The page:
So it's Friday, short work week, feeling pretty good about the day. And then the local papers thought it would be fun to just rip open all the old wounds and rub 25 tons of salt into them.
Thanks guys, really needed that.
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This stat is wrong though:
#4 - Donovan McNabb, Eagles
Drafted, second overall pick, 1999. Has played his entire career here, and it has included four conference title games and an appearance in Super Bowl XXXIX. Has thrown for more than 25,000 yards and 171 TDs, and rushed for almost 3,000 yards and 24 more scores, some of them remarkable for their athletic artistry. Has played just one full season in the past six because of a series of injuries.
McNabb sat out the season ender in 2004 because the game was meaningless. So it's two full seasons.
Which still isn't great.
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So now that we've had this little orgy of self-pity for the past month, can we just agree not to talk about again for another 25 years? I think it's time to man up a little bit on all this. Yeah, our teams came up short for a long time. There's always next year.
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Ok, so with that out of the way, I wanted to talk a little bit about the QB situation. If you're Donovan McNabb this year, isn't your top priority for the 2008 season going to be not getting hurt? I mean, sure, a Super Bowl would be nice, but when it comes right down to it, staying on the field is really the key, because one lingering injury coupled with a nice performance or two from Kevin Kolb and suddenly you're looking at getting Wally Pipped.
And while I honestly think McNabb might not be too broken up about the possibility of starting somewhere fresh, with a fanbase that sees him as the answer and not the problem, no one wants to leave under those circumstances.
But here's where that could get interesting. If McNabb has one of those week-to-week type deals, there's obviously an immediate possibility of a QB controversy IF Kolb comes in and does a credible enough job to win the game. I mean, the bar for success for McNabb these days is pretty much 300 yards, 3 TDs, no INTs and one win. Anything less than that and it was an "off" game for Donovan.
Whereas with Kolb, 12-20, 165 yards, 1TD 1INT and one win is going to have most of the city ready to throw him a parade.
So that's possible controversy #1. Kind of straightforward. But what if McNabb has something that's more than week-to-week? Say Donovan was playing well the first couple months, the Eagles are sitting at 6-2, and suddenly he (knock wood) blows out another important body part. What if Kolb then comes in and looks bad for a couple weeks, knocking the Eagles down to 6-4 and starting at a crucial road game against the Baltimore Ravens to stay somewhat alive in the playoff race?
Besides guaranteeing that I will write approximately 2,000 Paul Posluszny / Stewart Bradley posts during those two weeks, this situation also seems likely to create a second QB controversy, where we all forget about all those picks Feeley threw last year and concentrate instead on how well the offense seemed to move with him at the helm.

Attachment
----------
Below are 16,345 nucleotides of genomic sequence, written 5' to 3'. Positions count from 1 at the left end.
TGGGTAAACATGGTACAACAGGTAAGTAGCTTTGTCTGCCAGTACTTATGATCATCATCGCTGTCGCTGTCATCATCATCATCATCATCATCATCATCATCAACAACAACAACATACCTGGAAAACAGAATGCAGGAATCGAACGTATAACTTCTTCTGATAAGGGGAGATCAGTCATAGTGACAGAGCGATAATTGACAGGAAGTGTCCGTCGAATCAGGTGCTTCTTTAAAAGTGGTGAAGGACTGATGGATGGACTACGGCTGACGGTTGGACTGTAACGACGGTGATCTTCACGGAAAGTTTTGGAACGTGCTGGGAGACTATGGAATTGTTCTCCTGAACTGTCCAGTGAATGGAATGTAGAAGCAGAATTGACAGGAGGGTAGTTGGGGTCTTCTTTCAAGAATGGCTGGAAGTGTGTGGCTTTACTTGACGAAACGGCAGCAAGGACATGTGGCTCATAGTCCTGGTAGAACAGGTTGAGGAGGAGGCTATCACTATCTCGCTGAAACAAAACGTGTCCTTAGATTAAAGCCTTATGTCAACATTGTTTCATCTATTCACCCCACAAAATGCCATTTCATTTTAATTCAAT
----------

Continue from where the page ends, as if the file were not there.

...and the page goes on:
All of which is to say, Try not to get hurt next season, Donovan. There's no shame in throwing the ball away on occasion.
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Bob Ford gives us a little more background on seventh-round offensive tackle King Dunlap today in the Inquirer. Good info in the piece, but I want to quibble with one point I've heard a number of people make:
"Starting tackles William Thomas and Jon Runyan will turn 34 and 35, respectively, this coming season. There are tentative internal plans to eventually move Shawn Andrews or Todd Herremans to tackle. It is possible that Winston Justice can develop into a decent NFL player. Beyond that, all of which is pretty sketchy, the position could use help."
So the Eagles have in place two starters, a second-round backup, and two starting guards who could both project to tackle (one of whom actually has played left tackle in the NFL) and that's "pretty sketchy"?
I'd have to do some digging here, but could there possibly be a single team in the league that has a better succession plan than that in place? We don't know how it will play out, but that's an incredible amount of depth at that position.
We have high standards for this team. Not only must they win a Super Bowl, but they have to do it with starter-ready backups at every position.
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He looks bigger than Kearse did last year at this time.
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A friend sent me this link yesterday. It's kind of a weird piece. I'm not actually sure what the point was supposed to be. And it generated some spectacularly off-topic comments in a record-breaking period of time.
But here's my big problem with the piece. How does a writer addressing the issue of income inequality in the NFL (we should all be so unfortunate to be part of the NFL salary scale) not at least pass a nodding mention in the direction of the concept of mobility? (Especially a writer who brings that particular "non-leftish" viewpoint.)
I'm not trying to get into a fullblown defense of the league's salary structure, but it's probably worth mentioning that a lot of those guys who aren't getting paid very much (ha) are younger players who just came in to the league. Once they hit their free agent years, things change for them dramatically.
So yeah, at any given time, some smallish percentage of the guys will be taking in a disproportionate amount of the total pie, but the composition of that group isn't static. Many of today's have-nots will be tomorrow's haves.